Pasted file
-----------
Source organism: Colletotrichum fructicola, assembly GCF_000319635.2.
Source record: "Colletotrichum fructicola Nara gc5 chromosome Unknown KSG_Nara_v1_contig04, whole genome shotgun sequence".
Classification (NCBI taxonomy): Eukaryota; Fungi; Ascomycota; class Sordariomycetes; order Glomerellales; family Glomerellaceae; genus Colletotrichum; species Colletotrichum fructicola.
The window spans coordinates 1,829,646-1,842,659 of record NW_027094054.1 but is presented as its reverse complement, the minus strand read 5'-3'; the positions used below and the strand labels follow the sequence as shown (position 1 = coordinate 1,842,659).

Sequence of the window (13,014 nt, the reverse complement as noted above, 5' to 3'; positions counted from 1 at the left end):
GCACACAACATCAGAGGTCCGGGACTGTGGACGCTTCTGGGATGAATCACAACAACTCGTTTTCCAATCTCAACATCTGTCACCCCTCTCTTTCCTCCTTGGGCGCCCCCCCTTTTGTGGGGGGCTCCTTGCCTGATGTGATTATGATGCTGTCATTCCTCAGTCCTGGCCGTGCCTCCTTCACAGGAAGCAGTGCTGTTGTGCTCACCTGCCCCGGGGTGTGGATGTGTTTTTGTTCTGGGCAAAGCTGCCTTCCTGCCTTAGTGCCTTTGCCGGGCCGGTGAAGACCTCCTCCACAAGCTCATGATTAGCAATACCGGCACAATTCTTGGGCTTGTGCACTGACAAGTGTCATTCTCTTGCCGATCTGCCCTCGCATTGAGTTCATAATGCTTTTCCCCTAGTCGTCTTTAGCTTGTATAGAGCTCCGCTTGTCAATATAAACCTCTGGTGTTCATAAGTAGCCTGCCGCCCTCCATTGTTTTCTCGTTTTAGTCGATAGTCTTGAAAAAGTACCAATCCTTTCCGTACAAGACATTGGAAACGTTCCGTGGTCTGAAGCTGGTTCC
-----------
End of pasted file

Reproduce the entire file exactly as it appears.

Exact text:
Source organism: Colletotrichum fructicola, assembly GCF_000319635.2.
Source record: "Colletotrichum fructicola Nara gc5 chromosome Unknown KSG_Nara_v1_contig04, whole genome shotgun sequence".
Classification (NCBI taxonomy): Eukaryota; Fungi; Ascomycota; class Sordariomycetes; order Glomerellales; family Glomerellaceae; genus Colletotrichum; species Colletotrichum fructicola.
The window spans coordinates 1,829,646-1,842,659 of record NW_027094054.1 but is presented as its reverse complement, the minus strand read 5'-3'; the positions used below and the strand labels follow the sequence as shown (position 1 = coordinate 1,842,659).

Sequence of the window (13,014 nt, the reverse complement as noted above, 5' to 3'; positions counted from 1 at the left end):
GCACACAACATCAGAGGTCCGGGACTGTGGACGCTTCTGGGATGAATCACAACAACTCGTTTTCCAATCTCAACATCTGTCACCCCTCTCTTTCCTCCTTGGGCGCCCCCCCTTTTGTGGGGGGCTCCTTGCCTGATGTGATTATGATGCTGTCATTCCTCAGTCCTGGCCGTGCCTCCTTCACAGGAAGCAGTGCTGTTGTGCTCACCTGCCCCGGGGTGTGGATGTGTTTTTGTTCTGGGCAAAGCTGCCTTCCTGCCTTAGTGCCTTTGCCGGGCCGGTGAAGACCTCCTCCACAAGCTCATGATTAGCAATACCGGCACAATTCTTGGGCTTGTGCACTGACAAGTGTCATTCTCTTGCCGATCTGCCCTCGCATTGAGTTCATAATGCTTTTCCCCTAGTCGTCTTTAGCTTGTATAGAGCTCCGCTTGTCAATATAAACCTCTGGTGTTCATAAGTAGCCTGCCGCCCTCCATTGTTTTCTCGTTTTAGTCGATAGTCTTGAAAAAGTACCAATCCTTTCCGTACAAGACATTGGAAACGTTCCGTGGTCTGAAGCTGGTTCC